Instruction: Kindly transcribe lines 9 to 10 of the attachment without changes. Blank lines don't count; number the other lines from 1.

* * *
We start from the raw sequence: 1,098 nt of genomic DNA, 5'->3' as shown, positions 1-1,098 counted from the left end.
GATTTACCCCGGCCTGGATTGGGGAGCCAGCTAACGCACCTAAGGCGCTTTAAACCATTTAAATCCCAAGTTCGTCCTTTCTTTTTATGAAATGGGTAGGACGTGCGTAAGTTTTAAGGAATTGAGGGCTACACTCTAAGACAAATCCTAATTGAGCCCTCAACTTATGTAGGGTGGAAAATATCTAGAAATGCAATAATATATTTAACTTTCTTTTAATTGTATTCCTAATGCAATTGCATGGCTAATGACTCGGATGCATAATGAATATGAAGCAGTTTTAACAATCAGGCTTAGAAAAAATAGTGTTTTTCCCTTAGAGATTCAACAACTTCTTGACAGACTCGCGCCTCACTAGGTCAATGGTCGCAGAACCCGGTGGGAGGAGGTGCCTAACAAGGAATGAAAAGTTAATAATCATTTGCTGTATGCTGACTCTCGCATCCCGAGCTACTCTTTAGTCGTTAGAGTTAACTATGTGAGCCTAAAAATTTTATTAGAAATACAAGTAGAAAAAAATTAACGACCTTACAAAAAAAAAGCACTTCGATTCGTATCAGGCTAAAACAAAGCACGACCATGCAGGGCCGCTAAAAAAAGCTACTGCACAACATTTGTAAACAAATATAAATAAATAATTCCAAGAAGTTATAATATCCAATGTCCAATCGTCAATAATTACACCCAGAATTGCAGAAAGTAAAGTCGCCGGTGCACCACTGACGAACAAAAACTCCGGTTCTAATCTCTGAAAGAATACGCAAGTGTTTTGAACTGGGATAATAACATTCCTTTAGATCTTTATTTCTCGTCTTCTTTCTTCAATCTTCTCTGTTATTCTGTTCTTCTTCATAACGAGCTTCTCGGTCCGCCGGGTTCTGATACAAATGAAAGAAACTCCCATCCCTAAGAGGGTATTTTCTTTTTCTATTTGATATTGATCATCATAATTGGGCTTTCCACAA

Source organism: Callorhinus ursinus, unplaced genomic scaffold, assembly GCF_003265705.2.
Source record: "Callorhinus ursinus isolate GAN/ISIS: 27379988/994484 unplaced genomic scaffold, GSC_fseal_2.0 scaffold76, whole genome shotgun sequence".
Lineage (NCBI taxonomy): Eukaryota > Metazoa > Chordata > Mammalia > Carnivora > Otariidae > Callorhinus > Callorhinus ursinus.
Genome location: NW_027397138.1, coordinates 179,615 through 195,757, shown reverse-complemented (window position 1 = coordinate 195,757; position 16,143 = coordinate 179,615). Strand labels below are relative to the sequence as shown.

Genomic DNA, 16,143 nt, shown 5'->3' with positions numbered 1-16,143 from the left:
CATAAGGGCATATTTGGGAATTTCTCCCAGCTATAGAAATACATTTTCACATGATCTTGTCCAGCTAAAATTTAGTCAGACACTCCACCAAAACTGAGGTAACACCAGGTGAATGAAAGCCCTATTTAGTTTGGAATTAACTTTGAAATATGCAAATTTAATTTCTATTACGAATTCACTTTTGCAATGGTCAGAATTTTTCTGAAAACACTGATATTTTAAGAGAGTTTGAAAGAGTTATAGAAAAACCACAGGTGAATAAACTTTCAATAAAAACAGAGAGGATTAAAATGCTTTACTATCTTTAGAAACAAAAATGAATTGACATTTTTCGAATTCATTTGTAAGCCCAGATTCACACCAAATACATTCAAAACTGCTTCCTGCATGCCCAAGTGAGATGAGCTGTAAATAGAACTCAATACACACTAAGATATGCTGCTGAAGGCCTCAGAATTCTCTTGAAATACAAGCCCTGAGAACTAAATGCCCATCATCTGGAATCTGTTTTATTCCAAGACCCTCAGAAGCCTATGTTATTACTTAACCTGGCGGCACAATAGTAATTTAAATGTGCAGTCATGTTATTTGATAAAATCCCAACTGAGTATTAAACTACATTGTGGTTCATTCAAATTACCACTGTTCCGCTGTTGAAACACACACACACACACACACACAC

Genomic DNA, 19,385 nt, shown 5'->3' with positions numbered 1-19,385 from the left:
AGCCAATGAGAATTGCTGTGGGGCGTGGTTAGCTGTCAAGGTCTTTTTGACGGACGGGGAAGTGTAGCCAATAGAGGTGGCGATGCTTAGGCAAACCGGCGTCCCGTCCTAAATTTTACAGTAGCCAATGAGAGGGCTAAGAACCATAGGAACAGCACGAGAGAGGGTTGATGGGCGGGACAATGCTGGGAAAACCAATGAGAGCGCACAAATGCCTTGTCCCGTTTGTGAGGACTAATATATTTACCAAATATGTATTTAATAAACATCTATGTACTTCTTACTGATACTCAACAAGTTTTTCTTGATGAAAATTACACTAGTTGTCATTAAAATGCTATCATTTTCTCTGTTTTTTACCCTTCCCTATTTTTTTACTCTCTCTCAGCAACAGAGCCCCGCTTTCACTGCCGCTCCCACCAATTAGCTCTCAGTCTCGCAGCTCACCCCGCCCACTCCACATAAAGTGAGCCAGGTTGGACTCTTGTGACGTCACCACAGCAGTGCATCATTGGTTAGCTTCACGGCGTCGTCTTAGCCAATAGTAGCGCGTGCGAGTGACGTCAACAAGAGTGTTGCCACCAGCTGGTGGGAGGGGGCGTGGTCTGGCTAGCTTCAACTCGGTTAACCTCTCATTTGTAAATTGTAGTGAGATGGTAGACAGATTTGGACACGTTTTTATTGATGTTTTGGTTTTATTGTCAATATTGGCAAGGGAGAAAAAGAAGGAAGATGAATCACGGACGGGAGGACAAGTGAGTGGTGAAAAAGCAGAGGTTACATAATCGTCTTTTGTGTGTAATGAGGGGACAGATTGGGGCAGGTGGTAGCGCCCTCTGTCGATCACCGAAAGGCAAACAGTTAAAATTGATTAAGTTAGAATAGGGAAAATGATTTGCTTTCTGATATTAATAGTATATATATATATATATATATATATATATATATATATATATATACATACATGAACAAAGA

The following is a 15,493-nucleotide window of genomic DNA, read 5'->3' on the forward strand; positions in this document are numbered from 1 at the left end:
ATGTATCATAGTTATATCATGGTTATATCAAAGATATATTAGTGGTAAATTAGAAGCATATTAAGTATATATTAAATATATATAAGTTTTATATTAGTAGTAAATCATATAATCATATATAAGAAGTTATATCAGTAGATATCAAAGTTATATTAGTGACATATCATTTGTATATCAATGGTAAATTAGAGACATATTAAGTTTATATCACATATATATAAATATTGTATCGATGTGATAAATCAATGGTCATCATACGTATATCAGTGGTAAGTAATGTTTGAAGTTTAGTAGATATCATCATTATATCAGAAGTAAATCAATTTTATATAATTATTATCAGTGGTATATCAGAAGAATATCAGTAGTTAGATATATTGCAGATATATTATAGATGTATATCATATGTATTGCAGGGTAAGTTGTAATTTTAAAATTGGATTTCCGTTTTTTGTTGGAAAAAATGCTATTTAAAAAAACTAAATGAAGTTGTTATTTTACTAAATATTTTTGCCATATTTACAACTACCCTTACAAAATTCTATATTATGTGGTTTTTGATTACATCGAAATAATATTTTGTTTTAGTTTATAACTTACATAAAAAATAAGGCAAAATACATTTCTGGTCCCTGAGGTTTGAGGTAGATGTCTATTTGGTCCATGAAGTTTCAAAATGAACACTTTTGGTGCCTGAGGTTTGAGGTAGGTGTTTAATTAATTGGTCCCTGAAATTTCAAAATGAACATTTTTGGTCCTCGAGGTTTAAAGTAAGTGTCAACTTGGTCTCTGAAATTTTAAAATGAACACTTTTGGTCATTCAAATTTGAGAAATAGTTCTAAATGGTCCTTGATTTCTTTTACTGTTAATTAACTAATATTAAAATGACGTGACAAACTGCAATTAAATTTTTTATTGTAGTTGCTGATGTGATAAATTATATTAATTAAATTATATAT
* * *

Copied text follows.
Genomic DNA, 19,385 nt, shown 5'->3' with positions numbered 1-19,385 from the left:
AGCCAATGAGAATTGCTGTGGGGCGTGGTTAGCTGTCAAGGTCTTTTTGACGGACGGGGAAGTGTAGCCAATAGAGGTGGCGATGCTTAGGCAAACCGGCGTCCCGTCCTAAATTTTACAGTAGCCAATGAGAGGGCTAAGAACCATAGGAACAGCACGAGAGAGGGTTGATGGGCGGGACAATGCTGGGAAAACCAATGAGAGCGCACAAATGCCTTGTCCCGTTTGTGAGGACTAATATATTTACCAAATATGTATTTAATAAACATCTATGTACTTCTTACTGATACTCAACAAGTTTTTCTTGATGAAAATTACACTAGTTGTCATTAAAATGCTATCATTTTCTCTGTTTTTTACCCTTCCCTATTTTTTTACTCTCTCTCAGCAACAGAGCCCCGCTTTCACTGCCGCTCCCACCAATTAGCTCTCAGTCTCGCAGCTCACCCCGCCCACTCCACATAAAGTGAGCCAGGTTGGACTCTTGTGACGTCACCACAGCAGTGCATCATTGGTTAGCTTCACGGCGTCGTCTTAGCCAATAGTAGCGCGTGCGAGTGACGTCAACAAGAGTGTTGCCACCAGCTGGTGGGAGGGGGCGTGGTCTGGCTAGCTTCAACTCGGTTAACCTCTCATTTGTAAATTGTAGTGAGATGGTAGACAGATTTGGACACGTTTTTATTGATGTTTTGGTTTTATTGTCAATATTGGCAAGGGAGAAAAAGAAGGAAGATGAATCACGGACGGGAGGACAAGTGAGTGGTGAAAAAGCAGAGGTTACATAATCGTCTTTTGTGTGTAATGAGGGGACAGATTGGGGCAGGTGGTAGCGCCCTCTGTCGATCACCGAAAGGCAAACAGTTAAAATTGATTAAGTTAGAATAGGGAAAATGATTTGCTTTCTGATATTAATAGTATATATATATATATATATATATATATATATATATATATATATACATACATGAACAAAGA